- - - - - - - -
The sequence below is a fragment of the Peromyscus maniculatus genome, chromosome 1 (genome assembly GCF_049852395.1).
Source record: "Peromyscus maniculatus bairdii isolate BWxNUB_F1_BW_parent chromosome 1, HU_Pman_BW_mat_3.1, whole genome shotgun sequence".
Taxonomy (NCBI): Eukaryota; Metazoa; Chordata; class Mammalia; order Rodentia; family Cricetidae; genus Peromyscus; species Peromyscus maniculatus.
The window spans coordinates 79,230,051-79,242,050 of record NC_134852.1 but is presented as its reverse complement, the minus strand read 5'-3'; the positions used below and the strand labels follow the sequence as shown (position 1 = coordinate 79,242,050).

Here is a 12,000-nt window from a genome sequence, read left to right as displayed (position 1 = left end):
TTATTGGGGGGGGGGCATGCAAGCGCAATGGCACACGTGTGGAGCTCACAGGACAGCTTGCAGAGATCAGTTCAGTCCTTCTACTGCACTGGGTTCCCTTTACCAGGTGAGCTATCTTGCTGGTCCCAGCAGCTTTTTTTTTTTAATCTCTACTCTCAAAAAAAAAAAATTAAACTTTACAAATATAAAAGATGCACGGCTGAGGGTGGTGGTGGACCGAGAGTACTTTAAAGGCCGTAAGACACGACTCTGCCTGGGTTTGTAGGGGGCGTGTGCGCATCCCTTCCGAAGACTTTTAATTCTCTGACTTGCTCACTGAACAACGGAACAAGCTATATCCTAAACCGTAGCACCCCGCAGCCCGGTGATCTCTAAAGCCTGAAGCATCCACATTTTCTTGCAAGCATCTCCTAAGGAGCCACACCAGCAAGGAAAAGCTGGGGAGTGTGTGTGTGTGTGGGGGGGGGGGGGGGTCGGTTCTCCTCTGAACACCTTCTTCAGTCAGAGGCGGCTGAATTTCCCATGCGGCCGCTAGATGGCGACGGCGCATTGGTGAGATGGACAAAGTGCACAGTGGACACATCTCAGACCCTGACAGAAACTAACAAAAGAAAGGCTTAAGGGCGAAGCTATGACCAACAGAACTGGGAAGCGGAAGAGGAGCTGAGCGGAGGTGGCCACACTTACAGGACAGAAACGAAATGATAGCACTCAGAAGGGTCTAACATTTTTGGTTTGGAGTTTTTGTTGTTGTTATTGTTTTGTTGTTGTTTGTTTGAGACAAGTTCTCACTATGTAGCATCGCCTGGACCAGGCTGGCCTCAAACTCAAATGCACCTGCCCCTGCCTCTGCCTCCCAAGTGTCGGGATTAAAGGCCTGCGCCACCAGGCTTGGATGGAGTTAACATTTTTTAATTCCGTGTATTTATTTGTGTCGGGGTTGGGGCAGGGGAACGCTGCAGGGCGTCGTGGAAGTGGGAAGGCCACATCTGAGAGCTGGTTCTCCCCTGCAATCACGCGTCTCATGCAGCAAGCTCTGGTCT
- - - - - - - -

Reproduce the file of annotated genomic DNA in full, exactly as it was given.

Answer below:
The sequence below is a fragment of the Peromyscus maniculatus genome, chromosome 1 (genome assembly GCF_049852395.1).
Source record: "Peromyscus maniculatus bairdii isolate BWxNUB_F1_BW_parent chromosome 1, HU_Pman_BW_mat_3.1, whole genome shotgun sequence".
Taxonomy (NCBI): Eukaryota; Metazoa; Chordata; class Mammalia; order Rodentia; family Cricetidae; genus Peromyscus; species Peromyscus maniculatus.
The window spans coordinates 79,230,051-79,242,050 of record NC_134852.1 but is presented as its reverse complement, the minus strand read 5'-3'; the positions used below and the strand labels follow the sequence as shown (position 1 = coordinate 79,242,050).

Here is a 12,000-nt window from a genome sequence, read left to right as displayed (position 1 = left end):
TTATTGGGGGGGGGGCATGCAAGCGCAATGGCACACGTGTGGAGCTCACAGGACAGCTTGCAGAGATCAGTTCAGTCCTTCTACTGCACTGGGTTCCCTTTACCAGGTGAGCTATCTTGCTGGTCCCAGCAGCTTTTTTTTTTTAATCTCTACTCTCAAAAAAAAAAAATTAAACTTTACAAATATAAAAGATGCACGGCTGAGGGTGGTGGTGGACCGAGAGTACTTTAAAGGCCGTAAGACACGACTCTGCCTGGGTTTGTAGGGGGCGTGTGCGCATCCCTTCCGAAGACTTTTAATTCTCTGACTTGCTCACTGAACAACGGAACAAGCTATATCCTAAACCGTAGCACCCCGCAGCCCGGTGATCTCTAAAGCCTGAAGCATCCACATTTTCTTGCAAGCATCTCCTAAGGAGCCACACCAGCAAGGAAAAGCTGGGGAGTGTGTGTGTGTGTGGGGGGGGGGGGGGGTCGGTTCTCCTCTGAACACCTTCTTCAGTCAGAGGCGGCTGAATTTCCCATGCGGCCGCTAGATGGCGACGGCGCATTGGTGAGATGGACAAAGTGCACAGTGGACACATCTCAGACCCTGACAGAAACTAACAAAAGAAAGGCTTAAGGGCGAAGCTATGACCAACAGAACTGGGAAGCGGAAGAGGAGCTGAGCGGAGGTGGCCACACTTACAGGACAGAAACGAAATGATAGCACTCAGAAGGGTCTAACATTTTTGGTTTGGAGTTTTTGTTGTTGTTATTGTTTTGTTGTTGTTTGTTTGAGACAAGTTCTCACTATGTAGCATCGCCTGGACCAGGCTGGCCTCAAACTCAAATGCACCTGCCCCTGCCTCTGCCTCCCAAGTGTCGGGATTAAAGGCCTGCGCCACCAGGCTTGGATGGAGTTAACATTTTTTAATTCCGTGTATTTATTTGTGTCGGGGTTGGGGCAGGGGAACGCTGCAGGGCGTCGTGGAAGTGGGAAGGCCACATCTGAGAGCTGGTTCTCCCCTGCAATCACGCGTCTCATGCAGCAAGCTCTGGTCT